- Decreased blood supply leads to pain in the affected limbs called as claudication. Initially, the pain occurs only with exertion but later as the disease progresses the person may feel severe pain even while resting.
- Apart from pain in the limbs, there can be local and trophic changes in the affected limb like pallor (paleness of the skin), redness, motor paralysis (in ability to perform daily function like moving the limb), loss of hair and ulcers over the skin.
‘PVD can be suspected in any person who has risk factors for atherosclerosis and presents with limb claudication and other signs mentioned above,’ says Dr Vineet. Once suspected the doctor conducts the following tests:
- Ankle Brachial Index (ABI):It is a simple bedside test in which the ratio of ankle blood pressure to the blood pressure of the arm (brachial BP) is taken. A ratio less than 0.9 makes diagnosis of PVD more likely.
- Doppler studies of limbs:To confirm the disease, the doctor may recommend imaging tests like Doppler ultrasound. It basically measures the blood flow in the areas behind the ankle and the knees with the help of high frequency ultrasound waves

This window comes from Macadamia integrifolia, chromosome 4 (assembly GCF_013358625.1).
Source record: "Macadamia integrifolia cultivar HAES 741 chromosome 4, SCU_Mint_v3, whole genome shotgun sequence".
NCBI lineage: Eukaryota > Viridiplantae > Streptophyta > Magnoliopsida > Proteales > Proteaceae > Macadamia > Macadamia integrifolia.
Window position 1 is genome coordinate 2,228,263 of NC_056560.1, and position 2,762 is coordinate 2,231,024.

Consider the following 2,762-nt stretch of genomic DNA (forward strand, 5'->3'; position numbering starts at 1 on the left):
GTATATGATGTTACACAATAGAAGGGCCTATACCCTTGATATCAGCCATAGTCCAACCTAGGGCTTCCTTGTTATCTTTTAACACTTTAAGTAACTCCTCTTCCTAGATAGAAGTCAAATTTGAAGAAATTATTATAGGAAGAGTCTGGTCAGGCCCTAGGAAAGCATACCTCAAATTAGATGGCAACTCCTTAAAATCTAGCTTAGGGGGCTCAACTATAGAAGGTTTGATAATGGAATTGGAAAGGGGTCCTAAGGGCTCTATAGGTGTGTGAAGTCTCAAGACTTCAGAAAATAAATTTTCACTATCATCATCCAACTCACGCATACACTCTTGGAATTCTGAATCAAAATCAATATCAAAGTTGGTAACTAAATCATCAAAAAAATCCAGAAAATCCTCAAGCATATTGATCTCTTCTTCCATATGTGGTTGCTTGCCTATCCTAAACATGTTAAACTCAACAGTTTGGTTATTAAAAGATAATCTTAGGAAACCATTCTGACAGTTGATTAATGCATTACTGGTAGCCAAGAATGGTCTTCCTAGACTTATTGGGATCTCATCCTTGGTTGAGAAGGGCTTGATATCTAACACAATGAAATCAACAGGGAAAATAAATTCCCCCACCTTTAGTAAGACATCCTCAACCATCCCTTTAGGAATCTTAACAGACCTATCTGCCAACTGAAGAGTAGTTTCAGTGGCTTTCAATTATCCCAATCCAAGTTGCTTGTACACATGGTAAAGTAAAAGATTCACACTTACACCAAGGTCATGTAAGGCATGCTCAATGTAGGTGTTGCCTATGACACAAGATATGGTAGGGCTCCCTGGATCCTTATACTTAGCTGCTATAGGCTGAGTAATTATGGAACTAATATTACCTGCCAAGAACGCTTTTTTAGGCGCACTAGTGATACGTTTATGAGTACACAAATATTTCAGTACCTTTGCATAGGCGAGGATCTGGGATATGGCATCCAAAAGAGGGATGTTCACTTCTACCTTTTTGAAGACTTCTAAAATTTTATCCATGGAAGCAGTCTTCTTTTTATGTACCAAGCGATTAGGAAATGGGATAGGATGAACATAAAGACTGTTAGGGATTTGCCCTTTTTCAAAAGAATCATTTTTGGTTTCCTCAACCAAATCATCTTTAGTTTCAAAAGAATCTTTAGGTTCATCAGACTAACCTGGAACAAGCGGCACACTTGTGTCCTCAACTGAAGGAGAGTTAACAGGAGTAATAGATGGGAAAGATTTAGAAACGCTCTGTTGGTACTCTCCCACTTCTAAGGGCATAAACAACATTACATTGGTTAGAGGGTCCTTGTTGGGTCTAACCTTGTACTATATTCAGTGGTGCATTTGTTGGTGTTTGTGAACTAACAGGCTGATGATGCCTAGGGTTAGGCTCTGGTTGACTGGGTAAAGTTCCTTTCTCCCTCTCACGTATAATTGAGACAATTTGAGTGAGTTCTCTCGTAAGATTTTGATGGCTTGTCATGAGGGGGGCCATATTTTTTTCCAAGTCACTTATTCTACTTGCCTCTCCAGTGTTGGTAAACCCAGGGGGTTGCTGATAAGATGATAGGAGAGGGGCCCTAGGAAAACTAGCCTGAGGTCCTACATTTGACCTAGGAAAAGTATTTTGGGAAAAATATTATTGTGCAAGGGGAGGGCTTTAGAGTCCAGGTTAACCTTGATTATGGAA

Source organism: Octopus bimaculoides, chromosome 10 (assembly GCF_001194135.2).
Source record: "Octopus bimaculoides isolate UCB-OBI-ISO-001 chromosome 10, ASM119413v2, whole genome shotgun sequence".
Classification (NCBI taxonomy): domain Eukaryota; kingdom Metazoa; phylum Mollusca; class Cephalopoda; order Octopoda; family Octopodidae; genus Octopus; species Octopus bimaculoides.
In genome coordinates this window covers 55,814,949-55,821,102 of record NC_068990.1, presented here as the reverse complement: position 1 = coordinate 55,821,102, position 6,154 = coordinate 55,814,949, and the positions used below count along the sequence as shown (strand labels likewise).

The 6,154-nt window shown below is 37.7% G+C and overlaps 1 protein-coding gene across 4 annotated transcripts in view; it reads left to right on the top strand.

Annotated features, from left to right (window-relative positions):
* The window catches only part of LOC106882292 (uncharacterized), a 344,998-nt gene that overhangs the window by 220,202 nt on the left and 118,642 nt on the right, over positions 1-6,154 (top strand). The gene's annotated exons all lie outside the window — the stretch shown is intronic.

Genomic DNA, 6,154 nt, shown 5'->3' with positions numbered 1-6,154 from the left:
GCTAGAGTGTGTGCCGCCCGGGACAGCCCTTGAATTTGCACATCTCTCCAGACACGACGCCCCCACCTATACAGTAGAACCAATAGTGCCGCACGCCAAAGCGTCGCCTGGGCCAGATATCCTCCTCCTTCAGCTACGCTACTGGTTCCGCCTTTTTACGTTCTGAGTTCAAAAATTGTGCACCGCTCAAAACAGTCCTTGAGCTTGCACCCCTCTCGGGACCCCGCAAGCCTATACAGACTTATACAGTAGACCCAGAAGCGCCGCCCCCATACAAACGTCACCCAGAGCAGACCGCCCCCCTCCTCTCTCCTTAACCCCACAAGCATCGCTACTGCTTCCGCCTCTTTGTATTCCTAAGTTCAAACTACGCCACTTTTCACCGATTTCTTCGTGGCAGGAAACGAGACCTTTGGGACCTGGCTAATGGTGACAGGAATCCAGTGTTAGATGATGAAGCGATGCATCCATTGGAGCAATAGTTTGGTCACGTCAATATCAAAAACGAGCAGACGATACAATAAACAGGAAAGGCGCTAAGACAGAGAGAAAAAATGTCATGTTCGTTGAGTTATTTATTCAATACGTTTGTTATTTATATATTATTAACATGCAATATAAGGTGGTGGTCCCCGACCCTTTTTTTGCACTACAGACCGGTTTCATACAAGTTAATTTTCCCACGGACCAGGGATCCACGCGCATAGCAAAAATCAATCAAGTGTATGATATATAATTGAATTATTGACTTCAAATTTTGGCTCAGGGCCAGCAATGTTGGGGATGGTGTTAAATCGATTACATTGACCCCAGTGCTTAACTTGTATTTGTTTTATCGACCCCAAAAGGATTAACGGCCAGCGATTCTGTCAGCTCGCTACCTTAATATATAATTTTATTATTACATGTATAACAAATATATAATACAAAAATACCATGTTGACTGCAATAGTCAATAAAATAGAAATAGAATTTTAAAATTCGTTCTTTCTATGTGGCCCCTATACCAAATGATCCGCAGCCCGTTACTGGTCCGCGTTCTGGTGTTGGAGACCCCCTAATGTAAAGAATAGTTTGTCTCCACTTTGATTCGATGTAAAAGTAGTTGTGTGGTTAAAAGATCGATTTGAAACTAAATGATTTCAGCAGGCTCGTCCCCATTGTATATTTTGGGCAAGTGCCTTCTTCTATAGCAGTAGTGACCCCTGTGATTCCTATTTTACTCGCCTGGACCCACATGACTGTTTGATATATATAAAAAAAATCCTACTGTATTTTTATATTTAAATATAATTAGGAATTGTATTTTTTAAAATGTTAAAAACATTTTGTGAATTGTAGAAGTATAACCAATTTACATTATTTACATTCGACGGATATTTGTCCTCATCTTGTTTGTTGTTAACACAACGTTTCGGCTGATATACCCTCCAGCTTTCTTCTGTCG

- CT and MRI angiography:Angiography can be used to study blood vessels in the limbs by injecting a coloured dye (iodine) in the blood vessels and check its flow. Imaging can be done by a computed tomography (CT) scan or magnetic resonance imaging (MRI). These images are conventional angiograms that are used to confirm the diagnosis of the disease.
PVD is a treatable condition in most of the cases, says Dr Vineet. The goal of the treatment is to relieve claudication (lowered blood flow to the limbs during exercise) and prevent severe blockage that might lead to gangrene and limb amputation. A patient can either be treated with medication or surgery, depending on the severity of the condition.
- Medication:Antiplatelet and anticoagulant medicines are give to prevent blood from clotting inside the vessels. For high cholesterol levels responsible for PVD due to atherosclerosis, statins (cholesterol lowering drugs) are prescribed. Some medicines like Pentoxifylline which reduce the viscosity of blood may also be given to improve blood flow through the vessels.